While still insisting that state governments do not have to follow exactly all of the medical community’s standards for defining intellectual disability of criminal suspects, a divided Supreme Court on Tuesday narrowed even further states’ option to create their own standards when deciding who is eligible to be executed for murder.
At a minimum, the five-Justice majority ruled in the case of Moore v. Texas that states cannot adhere to out-of-date standards developed by doctors and medical academics, but must look for guidance in the current standards. The three dissenters protested that the majority was turning medical learning into constitutional mandate, at least in deciding when it would violate the Eighth Amendment’s ban on cruel and unusual punishment to execute an intellectually disabled individual.
Since it issued the famous decision 15 years ago in Atkins v. Virginia, barring the execution of those convicted of murder who lack sufficient intellectual capacity, the court has been struggling to achieve two goals at the same time: give states flexibility to set standards, but not allow them unfettered choice to do so.
Tuesday’s decision was the latest effort in the pursuit of the same goals, but the majority opinion written by Justice Ruth Bader Ginsburg was based very heavily on the most current clinical standards for defining intellectual disability.
For example, her opinion faulted a Texas state court for focusing on the positive signs that a Houston man during a store robbery had been able to adapt to ordinary life tasks and to life in prison, because current standards put the focus instead on weighing the “deficits” in an individual’s adaptive behavior. (Bobby James Moore was convicted of murder and sentenced to death for killing a store clerk in Houston during a robbery in 1980)
The eight-member court did agree unanimously that state judges in Texas cannot be required to use seven factors that the state’s Court of Criminal Appeals had laid down in a 2004 decision (Ex parte Briseno), mainly because that ruling provided a list of non-scientific factors — such as whether the individual could hide facts or lie effectively, and how friends and relatives personally evaluated the individual’s intellectual capacity.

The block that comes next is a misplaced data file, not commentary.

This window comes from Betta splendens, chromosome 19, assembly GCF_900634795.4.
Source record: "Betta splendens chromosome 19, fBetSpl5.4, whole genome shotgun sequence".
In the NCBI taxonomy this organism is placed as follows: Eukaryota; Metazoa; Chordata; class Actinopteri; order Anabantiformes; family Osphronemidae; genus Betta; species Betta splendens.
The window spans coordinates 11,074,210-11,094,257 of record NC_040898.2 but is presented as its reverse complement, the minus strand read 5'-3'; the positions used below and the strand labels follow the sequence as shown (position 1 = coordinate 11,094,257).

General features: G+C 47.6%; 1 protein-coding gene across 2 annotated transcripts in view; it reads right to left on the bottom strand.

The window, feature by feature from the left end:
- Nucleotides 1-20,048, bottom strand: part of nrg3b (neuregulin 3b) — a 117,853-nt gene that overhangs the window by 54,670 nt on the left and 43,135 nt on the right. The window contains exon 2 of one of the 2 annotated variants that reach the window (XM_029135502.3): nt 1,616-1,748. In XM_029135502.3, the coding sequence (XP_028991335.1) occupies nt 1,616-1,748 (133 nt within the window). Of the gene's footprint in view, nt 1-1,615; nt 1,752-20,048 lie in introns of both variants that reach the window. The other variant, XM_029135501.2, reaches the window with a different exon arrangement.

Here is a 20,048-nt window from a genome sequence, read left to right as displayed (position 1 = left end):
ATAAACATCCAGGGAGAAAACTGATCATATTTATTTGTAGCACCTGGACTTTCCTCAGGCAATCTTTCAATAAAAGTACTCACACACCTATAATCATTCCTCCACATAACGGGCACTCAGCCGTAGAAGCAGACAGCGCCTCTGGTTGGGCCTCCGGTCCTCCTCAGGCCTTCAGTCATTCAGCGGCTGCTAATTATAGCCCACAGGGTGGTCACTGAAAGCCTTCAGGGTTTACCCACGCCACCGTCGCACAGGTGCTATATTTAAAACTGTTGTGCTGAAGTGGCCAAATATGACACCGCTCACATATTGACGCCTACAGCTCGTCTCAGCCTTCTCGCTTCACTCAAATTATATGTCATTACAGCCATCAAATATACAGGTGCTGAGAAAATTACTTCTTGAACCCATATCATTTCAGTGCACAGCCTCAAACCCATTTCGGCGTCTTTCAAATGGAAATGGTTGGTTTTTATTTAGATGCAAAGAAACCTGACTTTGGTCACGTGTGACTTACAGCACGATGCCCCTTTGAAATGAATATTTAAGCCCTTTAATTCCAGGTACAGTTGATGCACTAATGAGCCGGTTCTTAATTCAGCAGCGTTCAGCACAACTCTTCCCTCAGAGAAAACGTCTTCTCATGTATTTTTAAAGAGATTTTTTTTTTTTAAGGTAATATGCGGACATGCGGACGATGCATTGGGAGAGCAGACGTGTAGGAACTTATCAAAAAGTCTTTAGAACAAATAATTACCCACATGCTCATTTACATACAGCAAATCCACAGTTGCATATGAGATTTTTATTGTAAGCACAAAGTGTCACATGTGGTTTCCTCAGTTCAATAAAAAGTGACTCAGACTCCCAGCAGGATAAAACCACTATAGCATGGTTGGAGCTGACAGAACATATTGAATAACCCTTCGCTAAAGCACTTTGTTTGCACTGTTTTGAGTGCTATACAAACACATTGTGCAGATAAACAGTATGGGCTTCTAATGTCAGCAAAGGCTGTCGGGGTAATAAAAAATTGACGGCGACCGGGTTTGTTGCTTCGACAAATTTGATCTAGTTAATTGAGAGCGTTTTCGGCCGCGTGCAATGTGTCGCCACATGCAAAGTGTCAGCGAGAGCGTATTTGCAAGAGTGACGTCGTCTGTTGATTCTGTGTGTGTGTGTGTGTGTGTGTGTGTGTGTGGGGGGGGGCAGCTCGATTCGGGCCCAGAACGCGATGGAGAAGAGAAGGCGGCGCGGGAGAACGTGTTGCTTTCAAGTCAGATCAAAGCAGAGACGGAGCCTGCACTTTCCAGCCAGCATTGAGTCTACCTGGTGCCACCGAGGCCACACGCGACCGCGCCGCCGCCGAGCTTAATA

But the Justices divided along a more basic difference in rationale: the majority found the Texas court was wrong in also relying upon a 1992 version of clinical standards, while the dissenters said the proper test for courts was not what the medical community set as standards for clinicians but how a court would assess the comparative practices among the states in providing definitions of intellectual disabilities in the criminal law field.
The Ginsburg opinion basically laid out how the state’s highest court for criminal law had applied the 1992 version of clinical standards, and then compared those conclusions to what was now in current standards, and found too wide a gap between the two.
In ruling that Texas had deviated from the current standards, the majority said that the state court had gone astray by focusing on such “adaptive strengths” as the ability to live on the streets, play pool and mow lawns for money, and on developing skills while in prison. Current clinical standards, the majority said, focus on adaptive weaknesses, or deficits.
The Ginsburg opinion was supported by Justices Stephen G. Breyer, Elena Kagan, Anthony M. Kennedy and Sonia Sotomayor.
Chief Justice John G. Roberts, Jr., wrote the dissenting opinion, joined by Justices Samuel A. Alito, Jr., and Clarence Thomas.
That opinion complained that the majority “abandons the usual mode of analysis this court has employed in Eighth Amendment cases” — that is, a mode of legal analysis that focuses on what other states have done to determine where consensus lies.
The majority, according to the Chief Justice, “crafts a constitutional holding based solely on what it deems to be medical consensus.” And, the dissent added, by still saying that states have discretion while taking away much of it, the majority had provided no real guidance for the states and for lower courts.